THE POLICY OF THE GOVERNMENT
" Post." Tho situation m the House yesterday afternoon was unique. We doubt if any body of politicians calling themselves a Government ever occupied a position so utterly despicable and humiliating as that which Ministers accepted with such complacency. They sat m their places moving adjournment after adjournment, while a couplo of self appointed and irresponsible committees of private mem* bors were engaged up stairs hacking a Ministerial Policy Bill about until it was deprived of all trace of tbo policy it was supposed to embody. The members engaged m the work of transformation did not even aslc a member of tho Ministry to be present while their bantling was being dealt with, and Ministers sat still, waiting to bo told by the caucus what 1 their policy was to bo, anel what they would bo required to accept and support. Thoy sat with closed eyes and open mouths waiting to see what the meeting upstairs would drop m. It was a sorry sight to any believer m Constitutional Government, or m party founded upon principle. The representation of the people is a subject on which tho Government should direct and lead tho House, and upon which it should entertain a distinctly defined policy. Tho present Government havo entiroly abrogated their functions, and have shown themselves willing to become tho passive tools of any majority which will allow them to retain thoir seats on tho Treasury Benches. Their policy begins and ends with a determination to stick there as long as thoy possibly oan, no mattor what they havo to do m order to keep their places .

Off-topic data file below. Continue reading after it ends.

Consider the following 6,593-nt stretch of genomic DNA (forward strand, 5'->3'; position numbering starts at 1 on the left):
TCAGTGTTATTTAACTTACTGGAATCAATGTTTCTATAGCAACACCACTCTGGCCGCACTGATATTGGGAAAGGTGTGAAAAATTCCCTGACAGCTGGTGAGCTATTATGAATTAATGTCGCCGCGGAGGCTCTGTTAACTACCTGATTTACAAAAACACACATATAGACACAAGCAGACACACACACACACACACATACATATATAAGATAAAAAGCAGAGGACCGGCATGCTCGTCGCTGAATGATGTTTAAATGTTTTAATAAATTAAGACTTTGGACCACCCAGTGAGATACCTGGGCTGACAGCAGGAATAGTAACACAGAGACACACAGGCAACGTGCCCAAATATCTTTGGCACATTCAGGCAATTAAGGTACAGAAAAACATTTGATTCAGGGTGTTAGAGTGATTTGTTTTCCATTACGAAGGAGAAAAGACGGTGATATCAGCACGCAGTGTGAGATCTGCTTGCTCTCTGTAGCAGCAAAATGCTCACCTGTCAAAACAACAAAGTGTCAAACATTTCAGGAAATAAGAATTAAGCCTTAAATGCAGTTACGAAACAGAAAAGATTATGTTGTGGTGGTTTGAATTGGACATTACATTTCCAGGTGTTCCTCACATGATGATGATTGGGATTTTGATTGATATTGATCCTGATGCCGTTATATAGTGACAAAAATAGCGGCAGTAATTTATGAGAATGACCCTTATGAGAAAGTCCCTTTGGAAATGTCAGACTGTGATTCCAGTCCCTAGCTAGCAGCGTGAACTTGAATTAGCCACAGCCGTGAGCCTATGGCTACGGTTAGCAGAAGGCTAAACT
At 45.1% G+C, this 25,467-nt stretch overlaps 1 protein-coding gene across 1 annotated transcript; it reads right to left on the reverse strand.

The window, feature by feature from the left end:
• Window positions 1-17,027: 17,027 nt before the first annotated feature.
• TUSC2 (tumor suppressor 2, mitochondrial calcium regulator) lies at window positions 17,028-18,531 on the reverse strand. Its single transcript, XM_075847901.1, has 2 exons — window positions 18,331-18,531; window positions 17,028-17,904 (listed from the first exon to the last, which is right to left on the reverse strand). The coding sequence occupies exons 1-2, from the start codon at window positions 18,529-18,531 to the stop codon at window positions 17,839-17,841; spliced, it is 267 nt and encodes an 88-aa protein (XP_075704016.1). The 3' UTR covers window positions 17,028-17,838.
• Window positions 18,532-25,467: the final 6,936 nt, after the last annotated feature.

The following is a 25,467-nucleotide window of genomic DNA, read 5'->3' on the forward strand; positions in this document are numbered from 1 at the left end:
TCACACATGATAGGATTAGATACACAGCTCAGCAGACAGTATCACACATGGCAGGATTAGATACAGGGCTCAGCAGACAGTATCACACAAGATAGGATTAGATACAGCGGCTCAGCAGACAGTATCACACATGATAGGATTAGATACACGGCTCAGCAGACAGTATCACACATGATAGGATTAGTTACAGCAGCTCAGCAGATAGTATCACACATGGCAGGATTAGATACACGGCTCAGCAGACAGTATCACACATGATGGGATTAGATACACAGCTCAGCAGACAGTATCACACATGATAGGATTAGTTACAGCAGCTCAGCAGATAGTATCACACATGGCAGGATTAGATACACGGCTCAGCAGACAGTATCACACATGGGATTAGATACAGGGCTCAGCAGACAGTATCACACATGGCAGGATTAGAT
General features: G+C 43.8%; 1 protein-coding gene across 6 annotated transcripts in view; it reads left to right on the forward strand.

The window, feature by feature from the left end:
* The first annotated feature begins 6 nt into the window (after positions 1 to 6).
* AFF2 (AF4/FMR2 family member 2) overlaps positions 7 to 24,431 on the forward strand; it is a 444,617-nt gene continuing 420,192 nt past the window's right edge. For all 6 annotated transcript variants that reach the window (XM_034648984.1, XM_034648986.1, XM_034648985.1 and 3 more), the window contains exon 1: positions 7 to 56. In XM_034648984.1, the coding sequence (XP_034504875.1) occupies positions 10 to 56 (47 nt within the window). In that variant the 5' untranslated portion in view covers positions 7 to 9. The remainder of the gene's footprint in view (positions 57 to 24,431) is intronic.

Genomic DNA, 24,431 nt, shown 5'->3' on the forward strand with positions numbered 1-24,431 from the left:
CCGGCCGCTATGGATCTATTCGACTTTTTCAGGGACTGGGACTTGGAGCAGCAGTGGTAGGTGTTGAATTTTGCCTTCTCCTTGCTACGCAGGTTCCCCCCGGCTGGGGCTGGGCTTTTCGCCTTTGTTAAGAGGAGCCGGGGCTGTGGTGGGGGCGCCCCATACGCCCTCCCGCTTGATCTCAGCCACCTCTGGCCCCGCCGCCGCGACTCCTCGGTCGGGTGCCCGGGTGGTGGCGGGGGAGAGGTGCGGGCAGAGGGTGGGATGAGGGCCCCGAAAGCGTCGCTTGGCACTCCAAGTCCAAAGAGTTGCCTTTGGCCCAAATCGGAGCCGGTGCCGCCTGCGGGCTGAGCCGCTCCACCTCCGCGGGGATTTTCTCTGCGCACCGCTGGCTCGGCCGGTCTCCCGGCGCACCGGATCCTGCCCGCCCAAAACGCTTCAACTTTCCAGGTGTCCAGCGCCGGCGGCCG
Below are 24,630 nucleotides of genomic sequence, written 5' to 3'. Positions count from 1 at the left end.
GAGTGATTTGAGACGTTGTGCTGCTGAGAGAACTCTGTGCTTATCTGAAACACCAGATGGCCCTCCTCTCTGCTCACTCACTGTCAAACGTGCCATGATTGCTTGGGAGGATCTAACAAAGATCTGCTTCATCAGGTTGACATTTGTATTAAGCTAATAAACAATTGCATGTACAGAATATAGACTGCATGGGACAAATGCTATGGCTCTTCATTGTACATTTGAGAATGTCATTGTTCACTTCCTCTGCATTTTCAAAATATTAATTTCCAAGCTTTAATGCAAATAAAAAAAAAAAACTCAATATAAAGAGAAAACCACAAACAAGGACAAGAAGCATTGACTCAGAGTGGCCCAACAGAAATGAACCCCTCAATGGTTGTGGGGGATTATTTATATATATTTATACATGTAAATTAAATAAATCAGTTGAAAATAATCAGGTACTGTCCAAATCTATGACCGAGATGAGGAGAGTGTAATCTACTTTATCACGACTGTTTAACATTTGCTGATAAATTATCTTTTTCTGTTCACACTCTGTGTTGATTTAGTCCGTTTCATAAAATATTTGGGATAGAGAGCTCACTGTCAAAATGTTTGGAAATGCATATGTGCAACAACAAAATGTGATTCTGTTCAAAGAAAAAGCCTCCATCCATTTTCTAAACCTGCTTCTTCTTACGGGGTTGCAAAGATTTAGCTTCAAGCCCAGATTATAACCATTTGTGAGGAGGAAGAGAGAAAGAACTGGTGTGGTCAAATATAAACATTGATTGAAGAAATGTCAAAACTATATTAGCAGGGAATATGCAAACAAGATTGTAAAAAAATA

Permanent link to this item
THE POLICY OF THE GOVERNMENT, Ashburton Guardian, Volume VII, Issue 2193, 7 August 1889
THE POLICY OF THE GOVERNMENT Ashburton Guardian, Volume VII, Issue 2193, 7 August 1889
Using This Item
See our copyright guide for information on how you may use this title.